The storage unit may be sequentially accessed in synchronism with a clock signal. In this structure, the storage unit has a plurality of storage areas, and the ink quantity information storage area is a first storage area located at a head of the plurality of storage areas included in the storage unit. Alternatively, the storage unit has a plurality of storage areas, and the ink quantity information storage area is a last storage area located at an end of the plurality of storage areas included in the storage unit. The storage unit of such structure is sequentially accessed from the head position or from the terminal position thereof. This arrangement enables the information relating, to the ink cartridge, such as the remaining quantity of ink, to be stored quickly and securely, while reducing the manufacturing cost of the ink cartridge.

In the first ink cartridge of the present invention, the ink quantity-relating information may regard a remaining quantity of ink in the ink reservoir or a cumulative amount of ink consumption with regard to the ink reservoir.

The present invention is also directed to a second ink cartridge detachably attached to a printer. The second ink cartridge includes an ink reservoir in which an ink used for printing is kept, and a storage unit storing specific information in a readable, writable, and non-volatile manner. The storage unit is further sequentially accessed in synchronism with a clock signal, and has a first storage area, in which read only information is stored, and a second storage area, which is arranged prior to the first storage area and in which rewritable information is stored. The specific information includes information relating to a quantity of ink kept in the ink reservoir.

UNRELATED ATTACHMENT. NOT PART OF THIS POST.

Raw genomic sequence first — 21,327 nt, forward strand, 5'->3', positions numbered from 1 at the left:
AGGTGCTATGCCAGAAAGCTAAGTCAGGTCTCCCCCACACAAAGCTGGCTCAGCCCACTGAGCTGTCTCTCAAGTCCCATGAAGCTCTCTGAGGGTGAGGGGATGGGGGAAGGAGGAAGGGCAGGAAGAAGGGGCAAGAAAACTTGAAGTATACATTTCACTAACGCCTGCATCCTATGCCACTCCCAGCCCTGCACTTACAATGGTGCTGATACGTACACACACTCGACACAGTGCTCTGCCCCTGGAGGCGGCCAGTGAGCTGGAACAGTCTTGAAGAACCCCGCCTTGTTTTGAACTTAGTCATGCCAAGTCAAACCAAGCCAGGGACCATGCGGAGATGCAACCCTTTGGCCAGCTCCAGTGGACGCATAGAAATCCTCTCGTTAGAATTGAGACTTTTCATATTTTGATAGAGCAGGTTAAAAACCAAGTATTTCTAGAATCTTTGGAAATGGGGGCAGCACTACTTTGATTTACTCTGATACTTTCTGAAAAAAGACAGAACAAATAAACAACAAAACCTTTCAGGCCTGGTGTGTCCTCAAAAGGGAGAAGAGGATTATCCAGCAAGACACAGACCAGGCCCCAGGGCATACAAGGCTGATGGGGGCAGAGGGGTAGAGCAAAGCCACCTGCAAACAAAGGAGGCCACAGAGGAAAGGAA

In the second ink cartridge of the present invention, an inexpensive storage unit that enables only sequential accesses is applied for the storage element mounted on the ink cartridge. This effectively reduces the manufacturing cost of the expendable ink cartridge. In the arrangement of the second ink cartridge, the second storage area, in which rewritable data are stored, is accessed prior to the first storage area, in which read only data are stored, in the storage unit. This configuration enables the writing operation of the rewritable data into the second storage area to be completed within a short time period. Even in the case of writing the rewritable data into the second storage area after the off-operation of the power switch, this configuration enables the writing operation of the rewritable data to be completed before the power plug is pulled out of the socket. The configuration of the second ink cartridge, which applies the inexpensive storage unit enabling only the sequential access to decrease the cost of the ink cartridge, thus advantageously reduces the possible failure in the process of rewriting the data.